Last year Michelle Obama, Princeton alumni, lawyer, First Lady, and, like me, mother to two daughters, found herself under attack as being “A Feminist Nightmare” because she isn’t tackling “hard issues” of gender inequality as the First Lady. She apparently is a problematic Feminist as well, because she is spending too much time on her family and on issues of feeding children healthy food, instead of lobbying for women’s rights.

What about mother’s rights?

I never intended to be a stay at home mother. But when my first child was born I discovered how difficult it was to find reliable, affordable care for an infant. Nearly impossible. My spouse and I managed to work out a schedule between his full time but unconventional schedule and my full time academic teaching load that had one of home nearly all the time, and the two days a week both of us worked we hired a college student to look after our two month old. When we finally made it to the top of the wait list for a decent and reliable day care that would take infants I found out that my contract with the university would not be renewed. With only one income, the cost of the daycare would be a third of our annual salary. One third. More than our rent.

Unemployed and with a six month old baby, it was natural that I stayed home while also hunting for another job. But after a year of emotionally draining job search, and limited in the amount of research I could continue to produce, I decided to remove myself from the academic job market. That was 9 years ago.

I had it easy. I’m educated and middle class with secretarial and book keeping experience, and I knew that if I needed to work just to put food on the table, I could with relative ease get a job, any job, that would pay somewhat above minimum wage. Many women in this country do not have that luxury. I have a devoted spouse with a full-time job that provides health coverage. 65% of households below the poverty line are headed by single women. And for many of those women, daycare for small children is the largest obstacle. Daycare is very expensive, and though low-income families can get vouchers to pay for it, much of the daycare in our country is of low quality. Church-run or ministry daycares, which are common, don’t have to adhere to the strict standards of private daycare. Much daycare is provided under the table, by completely unlicensed providers.

And of those women who do work, who do manage to find decent care for their kids, what then? The media still loves to whip up the manufactured debate between working moms and stay at home moms. And it is manufactured.

Some would have us believe that staying home is a betrayal of Feminism, but how is this? Stay at home moms don’t just sit at home and eat bon-bons. Many are on school boards, and working on home businesses. They are learning new skills at school or raising livestock and running households. My daughters understand that I have multiple jobs, of which Mom is one. I’m also an artist and a marketing assistant, jobs which are rewarding in different ways. I’m lucky, I have an employer who is understanding and a job which allows me a great deal of flexibility in my hours, so I can be a stay at home mom and a working mom simultaneously. I’m glad I was able to stay home with them while they were younger, to play with them, to cuddle them. Now they are in school, I can still make an impact in their lives, but I can do so by being a foundation, as well as a role model.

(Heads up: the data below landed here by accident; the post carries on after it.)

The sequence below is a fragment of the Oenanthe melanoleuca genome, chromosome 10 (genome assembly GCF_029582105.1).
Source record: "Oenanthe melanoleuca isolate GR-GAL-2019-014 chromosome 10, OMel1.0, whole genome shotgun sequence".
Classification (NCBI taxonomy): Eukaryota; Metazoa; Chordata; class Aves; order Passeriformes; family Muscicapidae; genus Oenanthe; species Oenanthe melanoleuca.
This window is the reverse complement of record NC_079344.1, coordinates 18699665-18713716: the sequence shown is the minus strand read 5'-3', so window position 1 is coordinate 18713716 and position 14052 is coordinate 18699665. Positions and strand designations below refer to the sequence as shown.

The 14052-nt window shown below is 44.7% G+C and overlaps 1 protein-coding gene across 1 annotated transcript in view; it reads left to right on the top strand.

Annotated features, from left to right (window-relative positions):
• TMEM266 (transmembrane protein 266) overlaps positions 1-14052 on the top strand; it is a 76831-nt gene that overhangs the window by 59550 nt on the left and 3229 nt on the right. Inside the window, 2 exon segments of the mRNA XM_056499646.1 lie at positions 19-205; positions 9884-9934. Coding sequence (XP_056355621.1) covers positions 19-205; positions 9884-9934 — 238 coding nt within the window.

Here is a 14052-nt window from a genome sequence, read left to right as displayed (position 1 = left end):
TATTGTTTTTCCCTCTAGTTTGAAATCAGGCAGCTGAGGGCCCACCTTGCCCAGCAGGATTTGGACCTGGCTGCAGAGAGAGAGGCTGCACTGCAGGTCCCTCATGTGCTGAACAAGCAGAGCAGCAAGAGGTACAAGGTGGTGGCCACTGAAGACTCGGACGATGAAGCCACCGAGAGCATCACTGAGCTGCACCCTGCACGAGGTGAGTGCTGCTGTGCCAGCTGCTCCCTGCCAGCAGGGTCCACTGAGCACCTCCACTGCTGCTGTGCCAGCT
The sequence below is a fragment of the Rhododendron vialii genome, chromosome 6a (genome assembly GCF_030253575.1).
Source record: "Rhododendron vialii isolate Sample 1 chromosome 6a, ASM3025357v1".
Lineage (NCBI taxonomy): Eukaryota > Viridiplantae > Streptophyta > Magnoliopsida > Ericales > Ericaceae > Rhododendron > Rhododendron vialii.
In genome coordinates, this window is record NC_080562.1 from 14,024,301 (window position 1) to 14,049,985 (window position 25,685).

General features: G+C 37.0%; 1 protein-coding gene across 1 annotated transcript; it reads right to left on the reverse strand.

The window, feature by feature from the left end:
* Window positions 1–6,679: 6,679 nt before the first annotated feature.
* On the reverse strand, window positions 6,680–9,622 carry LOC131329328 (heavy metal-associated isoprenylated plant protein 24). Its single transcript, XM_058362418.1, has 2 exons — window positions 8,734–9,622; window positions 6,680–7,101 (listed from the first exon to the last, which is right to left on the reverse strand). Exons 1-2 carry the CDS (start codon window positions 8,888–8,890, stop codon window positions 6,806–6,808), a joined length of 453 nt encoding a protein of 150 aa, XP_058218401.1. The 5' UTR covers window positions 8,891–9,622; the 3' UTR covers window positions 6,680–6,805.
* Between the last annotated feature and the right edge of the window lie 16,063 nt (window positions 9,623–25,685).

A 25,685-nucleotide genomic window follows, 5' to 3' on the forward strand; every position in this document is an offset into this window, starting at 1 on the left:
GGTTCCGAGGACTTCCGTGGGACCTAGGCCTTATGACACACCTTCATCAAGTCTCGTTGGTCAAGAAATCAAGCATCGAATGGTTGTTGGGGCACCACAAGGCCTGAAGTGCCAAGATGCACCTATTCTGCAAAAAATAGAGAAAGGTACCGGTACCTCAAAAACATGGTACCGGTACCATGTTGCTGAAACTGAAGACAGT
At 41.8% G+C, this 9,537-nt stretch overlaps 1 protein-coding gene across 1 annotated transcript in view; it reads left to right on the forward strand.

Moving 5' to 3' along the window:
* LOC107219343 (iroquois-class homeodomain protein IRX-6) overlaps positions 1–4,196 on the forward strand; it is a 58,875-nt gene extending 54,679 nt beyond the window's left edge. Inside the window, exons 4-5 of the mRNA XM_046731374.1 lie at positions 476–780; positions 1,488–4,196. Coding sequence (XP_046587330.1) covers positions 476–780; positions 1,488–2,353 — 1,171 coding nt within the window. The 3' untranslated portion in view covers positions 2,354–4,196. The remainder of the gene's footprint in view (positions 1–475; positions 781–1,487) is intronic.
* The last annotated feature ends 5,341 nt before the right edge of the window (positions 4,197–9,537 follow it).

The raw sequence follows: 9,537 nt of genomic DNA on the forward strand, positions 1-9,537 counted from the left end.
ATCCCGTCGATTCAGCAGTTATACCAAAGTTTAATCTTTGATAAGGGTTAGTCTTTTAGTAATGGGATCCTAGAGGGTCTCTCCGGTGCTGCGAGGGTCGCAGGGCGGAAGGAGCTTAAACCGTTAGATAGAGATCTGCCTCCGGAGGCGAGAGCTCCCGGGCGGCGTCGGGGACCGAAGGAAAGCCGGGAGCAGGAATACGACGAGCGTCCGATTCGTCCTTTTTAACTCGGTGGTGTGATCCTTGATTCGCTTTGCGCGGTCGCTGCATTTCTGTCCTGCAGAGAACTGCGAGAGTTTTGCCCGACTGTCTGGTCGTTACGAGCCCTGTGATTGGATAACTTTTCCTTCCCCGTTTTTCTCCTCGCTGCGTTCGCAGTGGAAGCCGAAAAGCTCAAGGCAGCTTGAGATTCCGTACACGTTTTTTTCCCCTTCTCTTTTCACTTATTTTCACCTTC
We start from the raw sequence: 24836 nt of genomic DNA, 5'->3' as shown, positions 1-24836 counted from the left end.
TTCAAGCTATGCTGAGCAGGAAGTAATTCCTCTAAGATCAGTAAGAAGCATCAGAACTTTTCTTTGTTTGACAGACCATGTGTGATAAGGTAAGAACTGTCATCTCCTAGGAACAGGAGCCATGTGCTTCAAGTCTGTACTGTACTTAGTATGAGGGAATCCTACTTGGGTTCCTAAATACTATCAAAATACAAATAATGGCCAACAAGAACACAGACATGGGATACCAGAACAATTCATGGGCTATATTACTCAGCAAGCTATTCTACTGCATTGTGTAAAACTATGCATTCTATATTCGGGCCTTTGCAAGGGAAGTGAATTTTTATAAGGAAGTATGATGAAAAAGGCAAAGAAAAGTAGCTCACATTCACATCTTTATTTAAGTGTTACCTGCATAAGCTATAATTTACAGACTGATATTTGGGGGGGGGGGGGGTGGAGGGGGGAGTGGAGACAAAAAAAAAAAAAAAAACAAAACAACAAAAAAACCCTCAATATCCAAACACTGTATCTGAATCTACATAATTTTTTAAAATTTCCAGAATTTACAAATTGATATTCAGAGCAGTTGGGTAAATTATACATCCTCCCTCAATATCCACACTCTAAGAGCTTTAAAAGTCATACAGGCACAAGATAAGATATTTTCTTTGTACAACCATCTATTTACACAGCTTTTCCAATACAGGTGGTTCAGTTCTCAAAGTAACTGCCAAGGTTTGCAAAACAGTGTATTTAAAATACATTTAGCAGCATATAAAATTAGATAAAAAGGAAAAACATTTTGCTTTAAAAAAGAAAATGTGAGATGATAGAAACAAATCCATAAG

I’m not a cupcake-making Pinterest mommy, keeping an immaculate home, making all organic meals, keeping bees, and gleefully embracing the New Domesticity, but so what if I were? It wouldn’t make me less a believer in the equality of women. The only thing that could damage my political beliefs is if I were to do something to actually put women’s equality on the chopping block, like trying to force women to marry, denying them access to education, giving blatantly wrong reproductive health information, or limiting access to child care and health care. Oddly, there are women in this country who think that women don’t deserve or need the gains of Feminism. Most of those have money and privilege, so they aren't worried about their own rights being denied, but they would limit the rights of women who are without power. They don’t see us as their sisters, but competitors for the scraps.  I bow out of the competition.

Some feminists criticize women who choose to stay home, as if this is a betrayal of feminism. The fact is, some women stay home, some work. Many, too many, don’t have the choice of whether or not to work. But what we do have the choice of is what we pass on to the next generation. We can choose to teach our children about the struggle that has gone on for women’s rights. Teach our daughters to be strong, to follow their vision, and not be afraid to ask for help from their sisters. We can teach our sons to respect all women, not just the ones who are “good girls”, to look past the surface and treat women as they would themselves want to be treated. To teach our children, both our sons and our daughters, that all people are deserving of love and grace.

When I look at my daughters, I want them to have more options. I find many of those options here, in this place, in the form of Unitarian Universalism.  Our youth participate in sex education that is real, factual, comprehensive information about respecting and protecting themselves and their future partners. No lies, no shame.

Our youth participate actively in helping the community, including a Habitat for Humanity project each year, to learn to help those less lucky than we. I want these things for my daughters, for your daughters and sons.

I want them to be able to build the world in their own image, the world they imagine it to be – just and beautiful. I want them to find people who love them completely and without reservation. Who believe in them. I want them to have the strength of vision to look into the future and make it come to us.